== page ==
The recent Listeriosis outbreak linked to caramel apples at the end of 2014 serves as a reminder that outbreaks of foodborne illness, like death and taxes, are an inevitable part of life. Events like these put pressure on food manufacturers to monitor product safety at all points of the processing chain, from acquisition, handling, processing, packaging, storage, and distribution. A recent paper titled “Better Food Safety Practices” written by Dr. Y. Martin Lo for the Journal of Food Science and Nutrition discusses these challenges.
As our portfolio of InstantID™ Seafood Identification test kits continues to grow, offering more tools to the industry, it seems the selected target species of the first test we developed in the InstantID™ seafood line is undeniably relevant. Highlighting the relevance is Oceana’s just-released report outlining the egregious extent of seafood fraud present in the Blue Crab industry. This report is a companion to the groundbreaking 2013 report titled “Oceana Reveals Seafood Fraud Nationwide”, detailing the amount of seafood fraud concerning numerous seafood selections in the nation’s grocery stores and restaurants.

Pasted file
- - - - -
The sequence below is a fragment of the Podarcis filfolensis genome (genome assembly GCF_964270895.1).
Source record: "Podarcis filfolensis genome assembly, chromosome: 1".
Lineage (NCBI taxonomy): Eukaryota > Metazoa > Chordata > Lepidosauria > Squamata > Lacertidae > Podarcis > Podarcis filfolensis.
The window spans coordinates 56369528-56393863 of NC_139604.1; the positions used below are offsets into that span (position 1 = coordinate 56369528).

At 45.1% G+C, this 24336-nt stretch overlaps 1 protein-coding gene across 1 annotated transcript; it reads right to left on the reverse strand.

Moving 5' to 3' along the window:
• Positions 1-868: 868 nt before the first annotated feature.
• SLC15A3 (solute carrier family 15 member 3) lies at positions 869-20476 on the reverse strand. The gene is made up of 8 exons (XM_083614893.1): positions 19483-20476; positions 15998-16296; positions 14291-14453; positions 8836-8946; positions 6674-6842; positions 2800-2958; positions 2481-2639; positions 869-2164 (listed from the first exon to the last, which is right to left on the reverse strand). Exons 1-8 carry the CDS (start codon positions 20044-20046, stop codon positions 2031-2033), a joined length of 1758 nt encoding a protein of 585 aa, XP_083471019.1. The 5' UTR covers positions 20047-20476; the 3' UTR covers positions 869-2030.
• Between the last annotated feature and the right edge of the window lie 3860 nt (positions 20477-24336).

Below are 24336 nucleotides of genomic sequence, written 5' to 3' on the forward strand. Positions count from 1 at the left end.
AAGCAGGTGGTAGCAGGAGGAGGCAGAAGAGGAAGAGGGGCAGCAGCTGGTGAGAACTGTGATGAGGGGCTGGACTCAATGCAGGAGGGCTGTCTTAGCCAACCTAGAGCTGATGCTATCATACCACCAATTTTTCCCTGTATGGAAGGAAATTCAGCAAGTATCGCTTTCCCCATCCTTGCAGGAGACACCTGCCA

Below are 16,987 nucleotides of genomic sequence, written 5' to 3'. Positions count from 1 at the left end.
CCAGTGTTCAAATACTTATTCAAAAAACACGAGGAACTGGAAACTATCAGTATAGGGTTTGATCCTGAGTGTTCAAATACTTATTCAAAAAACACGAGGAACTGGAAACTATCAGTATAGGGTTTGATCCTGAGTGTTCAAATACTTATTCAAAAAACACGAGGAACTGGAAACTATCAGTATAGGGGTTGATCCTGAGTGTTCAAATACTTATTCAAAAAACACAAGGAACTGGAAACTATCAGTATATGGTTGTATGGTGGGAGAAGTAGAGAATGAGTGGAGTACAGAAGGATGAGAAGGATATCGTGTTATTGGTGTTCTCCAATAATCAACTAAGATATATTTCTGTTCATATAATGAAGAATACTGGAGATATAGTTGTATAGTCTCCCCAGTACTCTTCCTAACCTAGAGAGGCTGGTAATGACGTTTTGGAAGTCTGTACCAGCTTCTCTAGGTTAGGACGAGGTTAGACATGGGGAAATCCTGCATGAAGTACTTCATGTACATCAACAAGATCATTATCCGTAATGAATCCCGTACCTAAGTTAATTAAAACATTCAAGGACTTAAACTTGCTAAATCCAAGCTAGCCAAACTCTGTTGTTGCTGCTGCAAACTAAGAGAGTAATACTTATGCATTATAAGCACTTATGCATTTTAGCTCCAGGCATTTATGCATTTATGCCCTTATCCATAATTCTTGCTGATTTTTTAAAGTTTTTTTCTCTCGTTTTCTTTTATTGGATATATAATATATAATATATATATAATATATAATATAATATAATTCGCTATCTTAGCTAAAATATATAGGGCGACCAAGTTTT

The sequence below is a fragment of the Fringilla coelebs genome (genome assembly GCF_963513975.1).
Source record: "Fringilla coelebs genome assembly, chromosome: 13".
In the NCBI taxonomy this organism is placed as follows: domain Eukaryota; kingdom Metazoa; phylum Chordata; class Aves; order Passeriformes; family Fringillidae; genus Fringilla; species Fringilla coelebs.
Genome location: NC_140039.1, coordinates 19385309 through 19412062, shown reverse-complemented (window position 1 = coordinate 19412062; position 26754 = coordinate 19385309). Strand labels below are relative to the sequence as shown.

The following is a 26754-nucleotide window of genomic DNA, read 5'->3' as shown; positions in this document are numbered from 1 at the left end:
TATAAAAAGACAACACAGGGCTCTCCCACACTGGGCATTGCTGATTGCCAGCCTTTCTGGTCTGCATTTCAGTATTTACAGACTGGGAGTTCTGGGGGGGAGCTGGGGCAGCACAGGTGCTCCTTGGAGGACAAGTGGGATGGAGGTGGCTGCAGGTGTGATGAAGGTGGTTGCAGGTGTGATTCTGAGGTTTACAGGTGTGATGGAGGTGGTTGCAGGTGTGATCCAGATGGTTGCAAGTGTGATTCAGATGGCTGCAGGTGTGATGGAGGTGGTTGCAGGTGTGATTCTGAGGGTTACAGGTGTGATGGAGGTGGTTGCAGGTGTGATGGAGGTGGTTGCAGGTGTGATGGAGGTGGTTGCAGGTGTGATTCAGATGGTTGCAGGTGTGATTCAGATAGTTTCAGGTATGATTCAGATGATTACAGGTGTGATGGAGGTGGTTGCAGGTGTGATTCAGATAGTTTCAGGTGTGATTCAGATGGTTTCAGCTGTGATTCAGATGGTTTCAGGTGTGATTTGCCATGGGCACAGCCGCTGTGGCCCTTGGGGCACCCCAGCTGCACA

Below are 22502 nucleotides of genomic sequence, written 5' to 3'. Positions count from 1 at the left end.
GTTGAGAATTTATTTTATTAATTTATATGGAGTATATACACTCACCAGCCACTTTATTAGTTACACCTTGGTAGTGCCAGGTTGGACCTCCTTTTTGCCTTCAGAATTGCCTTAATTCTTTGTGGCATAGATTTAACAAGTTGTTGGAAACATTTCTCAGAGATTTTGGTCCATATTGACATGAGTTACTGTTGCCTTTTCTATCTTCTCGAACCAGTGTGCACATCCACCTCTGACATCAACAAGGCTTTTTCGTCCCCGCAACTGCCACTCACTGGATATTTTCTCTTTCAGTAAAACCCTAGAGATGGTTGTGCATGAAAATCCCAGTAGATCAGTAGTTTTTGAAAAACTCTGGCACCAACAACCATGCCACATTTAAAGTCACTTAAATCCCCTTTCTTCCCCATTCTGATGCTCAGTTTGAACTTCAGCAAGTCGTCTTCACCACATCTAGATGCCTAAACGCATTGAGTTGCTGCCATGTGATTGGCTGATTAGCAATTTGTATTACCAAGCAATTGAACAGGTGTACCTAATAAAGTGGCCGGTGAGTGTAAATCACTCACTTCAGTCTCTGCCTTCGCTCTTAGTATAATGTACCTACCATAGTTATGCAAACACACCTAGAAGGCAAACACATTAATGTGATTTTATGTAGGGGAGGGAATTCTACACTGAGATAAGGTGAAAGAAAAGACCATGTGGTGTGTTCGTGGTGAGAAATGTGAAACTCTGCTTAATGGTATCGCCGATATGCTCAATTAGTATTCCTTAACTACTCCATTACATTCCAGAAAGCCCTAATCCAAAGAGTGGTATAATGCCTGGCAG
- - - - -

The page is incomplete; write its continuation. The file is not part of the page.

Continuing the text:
As the release date for InstantLabs’ new InstantID™ species identification test kits nears, I can’t help but notice how often instances of seafood fraud have been in the press lately. From yellowtail to catfish to shrimp, it seems you can’t open a newspaper and not read about another case of mislabeled seafood.
We get calls all the time from citizens who feel that they may have contracted food poisoning asking if we can test the food they ate. Unfortunately, that’s not what we do here at InstantLabs. We help food producers ensure that their food is safe before it even hits the consumer market. However, the Baltimore City Health Department helped us to put together an action plan for those who feel like they might have food poisoning.